Chapter 5 - Forty Winks - 00 23 22

00 23 22
DVD capture
Contributed photo
DVD Time Code = 00 23 22
Location: Hwy 66, Moose Mountain
GPS:   50d 56m 23.64s    -114d 48m 37.26s
Map / Satellite Image: Google Link
Site Name: Sheep Procession #2

Travel Directions:
From Hwy 1 (Trans-Canada Hwy), take Exit 161A “Bragg Creek Rd / Hwy 22.” Go south on Hwy 22 approximately 17.4 km to the 4-way stop in Bragg Creek. (Do not follow the “Bragg Creek West” sign.) Turn left at the 4-way stop (continue on Hwy 22) and go 3.4 km to the “T” intersection of Hwy 22 and Hwy 66. Turn right (west) onto Hwy 66 and go approximately 13.9 km to Moose Mountain Road. Turn right (north) onto Moose Mountain Road and follow it 7.0 km to the well-marked trailhead. The trail begins in the trees at the green vehicle barrier, located on the south side of the parking area. The site is about 0.5 km beyond the tree line to the north (right). (Note: Moose Mountain Road is unmarked; it is just west of the “Paddy’s Flat” sign on Hwy 66.)

The Moose Mountain summit is 7.1 km from the parking area and trailhead, gaining 477 m (1,565') in elevation. Allowing time to explore filming locations, budget a total of 4 to 5 hours for a rewarding hike to and from the vast Moose Mountain meadows, where several sheep herding scenes were filmed. Mornings generally provide the most reliable weather conditions. See:

The hike to the meadows is a moderately strenuous ascent. Though no filming took place above the meadows, the adventurous may wish to keep climbing to the summit using a series of switchbacks leading to a fire lookout station. Budget approximately 50 minutes for the final ascent, along slippery shale surfaces.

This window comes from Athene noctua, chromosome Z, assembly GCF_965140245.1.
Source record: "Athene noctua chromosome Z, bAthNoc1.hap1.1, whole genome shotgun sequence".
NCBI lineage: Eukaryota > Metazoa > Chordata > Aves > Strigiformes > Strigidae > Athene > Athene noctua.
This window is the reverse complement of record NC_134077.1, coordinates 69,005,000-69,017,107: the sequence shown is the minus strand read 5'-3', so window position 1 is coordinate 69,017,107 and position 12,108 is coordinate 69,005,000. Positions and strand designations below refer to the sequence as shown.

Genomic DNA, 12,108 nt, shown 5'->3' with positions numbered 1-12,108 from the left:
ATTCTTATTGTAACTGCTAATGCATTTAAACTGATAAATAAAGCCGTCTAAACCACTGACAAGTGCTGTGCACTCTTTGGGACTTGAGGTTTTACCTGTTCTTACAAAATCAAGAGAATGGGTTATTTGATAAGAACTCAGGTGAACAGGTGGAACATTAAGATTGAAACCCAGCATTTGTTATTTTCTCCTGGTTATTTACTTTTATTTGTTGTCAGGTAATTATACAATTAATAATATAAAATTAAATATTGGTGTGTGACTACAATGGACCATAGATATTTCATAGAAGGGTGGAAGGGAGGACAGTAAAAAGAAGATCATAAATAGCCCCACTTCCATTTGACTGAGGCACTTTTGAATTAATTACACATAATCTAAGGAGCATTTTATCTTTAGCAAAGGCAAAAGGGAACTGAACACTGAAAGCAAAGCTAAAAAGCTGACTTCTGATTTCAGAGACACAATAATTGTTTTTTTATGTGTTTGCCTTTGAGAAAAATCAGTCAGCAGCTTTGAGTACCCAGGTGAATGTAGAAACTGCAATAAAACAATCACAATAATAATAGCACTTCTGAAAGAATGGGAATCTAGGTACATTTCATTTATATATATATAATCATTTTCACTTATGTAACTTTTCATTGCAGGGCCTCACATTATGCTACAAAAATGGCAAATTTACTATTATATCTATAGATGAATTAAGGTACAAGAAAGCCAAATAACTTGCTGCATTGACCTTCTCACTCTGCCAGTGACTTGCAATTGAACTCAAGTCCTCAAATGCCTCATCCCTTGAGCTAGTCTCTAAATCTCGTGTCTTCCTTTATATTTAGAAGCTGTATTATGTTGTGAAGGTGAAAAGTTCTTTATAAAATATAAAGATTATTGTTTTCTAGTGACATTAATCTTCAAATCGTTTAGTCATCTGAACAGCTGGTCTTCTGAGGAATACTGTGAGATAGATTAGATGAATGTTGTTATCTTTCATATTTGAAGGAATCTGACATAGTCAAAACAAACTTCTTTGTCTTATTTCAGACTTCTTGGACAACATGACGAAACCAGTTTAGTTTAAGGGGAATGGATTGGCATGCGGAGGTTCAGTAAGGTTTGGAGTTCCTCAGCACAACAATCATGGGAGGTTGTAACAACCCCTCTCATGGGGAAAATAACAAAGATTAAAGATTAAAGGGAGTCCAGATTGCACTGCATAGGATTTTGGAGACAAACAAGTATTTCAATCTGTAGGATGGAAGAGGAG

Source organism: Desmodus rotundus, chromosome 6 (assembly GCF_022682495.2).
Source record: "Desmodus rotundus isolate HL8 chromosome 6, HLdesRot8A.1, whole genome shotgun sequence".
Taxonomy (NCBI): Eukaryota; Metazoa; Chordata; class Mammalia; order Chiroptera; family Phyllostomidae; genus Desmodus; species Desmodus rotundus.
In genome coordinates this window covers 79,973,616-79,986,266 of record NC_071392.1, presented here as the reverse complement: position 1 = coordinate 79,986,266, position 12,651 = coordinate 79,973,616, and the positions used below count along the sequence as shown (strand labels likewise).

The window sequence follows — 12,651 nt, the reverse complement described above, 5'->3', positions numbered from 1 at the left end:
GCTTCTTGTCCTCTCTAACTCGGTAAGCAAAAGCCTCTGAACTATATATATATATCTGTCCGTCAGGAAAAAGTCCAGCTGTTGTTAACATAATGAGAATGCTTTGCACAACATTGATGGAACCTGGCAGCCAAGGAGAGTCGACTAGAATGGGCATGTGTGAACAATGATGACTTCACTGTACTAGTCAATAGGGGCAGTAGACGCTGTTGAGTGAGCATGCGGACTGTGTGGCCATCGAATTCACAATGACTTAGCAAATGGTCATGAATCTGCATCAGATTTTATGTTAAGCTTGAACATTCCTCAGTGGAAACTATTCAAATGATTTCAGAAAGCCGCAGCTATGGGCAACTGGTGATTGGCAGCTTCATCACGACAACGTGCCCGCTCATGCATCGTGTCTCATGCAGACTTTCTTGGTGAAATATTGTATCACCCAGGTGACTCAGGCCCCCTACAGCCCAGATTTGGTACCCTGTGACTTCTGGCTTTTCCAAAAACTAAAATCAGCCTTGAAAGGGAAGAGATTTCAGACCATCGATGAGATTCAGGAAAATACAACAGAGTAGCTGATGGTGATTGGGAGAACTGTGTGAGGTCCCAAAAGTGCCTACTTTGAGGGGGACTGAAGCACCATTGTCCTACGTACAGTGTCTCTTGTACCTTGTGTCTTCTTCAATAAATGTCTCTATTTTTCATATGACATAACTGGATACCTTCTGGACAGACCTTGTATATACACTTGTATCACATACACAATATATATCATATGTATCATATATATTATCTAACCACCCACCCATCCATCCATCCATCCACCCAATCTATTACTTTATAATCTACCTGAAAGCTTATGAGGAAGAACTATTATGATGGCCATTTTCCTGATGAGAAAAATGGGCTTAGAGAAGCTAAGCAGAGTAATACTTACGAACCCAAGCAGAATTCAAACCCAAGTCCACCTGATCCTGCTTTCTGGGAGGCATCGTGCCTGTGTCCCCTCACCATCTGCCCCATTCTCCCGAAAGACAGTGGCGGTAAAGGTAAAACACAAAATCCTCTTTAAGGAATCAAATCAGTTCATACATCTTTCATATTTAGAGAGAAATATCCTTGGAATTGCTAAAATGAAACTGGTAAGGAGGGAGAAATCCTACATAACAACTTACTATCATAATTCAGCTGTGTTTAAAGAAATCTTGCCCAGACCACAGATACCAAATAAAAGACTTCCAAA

The fact that Brokeback was a “gay cowboy movie” was not the only thing that got in the filmmakers’ way. After the cast and funding were in place and plans had been made to use hundreds of sheep, the producers learned that domestic sheep carry bacteria, Pasteurella, that can readily devastate populations of wild cloven hoofed animals. See:

Having suffered problems with other film productions where a single domestic animal escaped and caused a widespread epidemic, Provincial wildlife authorities refused to permit the use of a herd of domestic sheep in such vulnerable natural areas.

Although it was possible to use clever editing to work around their sheep problem, Lee insisted upon authenticity. Lawyers and biologists spent months in negotiations to secure permission to use domestic sheep in the Moose Mountain and Stoney Reserve locations. In the end, the filmmakers agreed to overlay the natural grass with panels of grass-covered plastic, so that the sites would remain uncontaminated.

Vehicle access to the trailhead and parking area is subject to seasonal closure, usually opening in mid-May and closing after Canadian Thanksgiving (the second Monday in October). Note: For intermediate and experienced hikers. Wear hiking boots. Take ample water and protective gear. Never leave valuables in a car at trailheads. Use caution; bear activity is common in this area, and in all mountain locations. See:

Always consult park wardens and take appropriate precautions.

Pictures of surrounding area:















  Revised 29 December 2014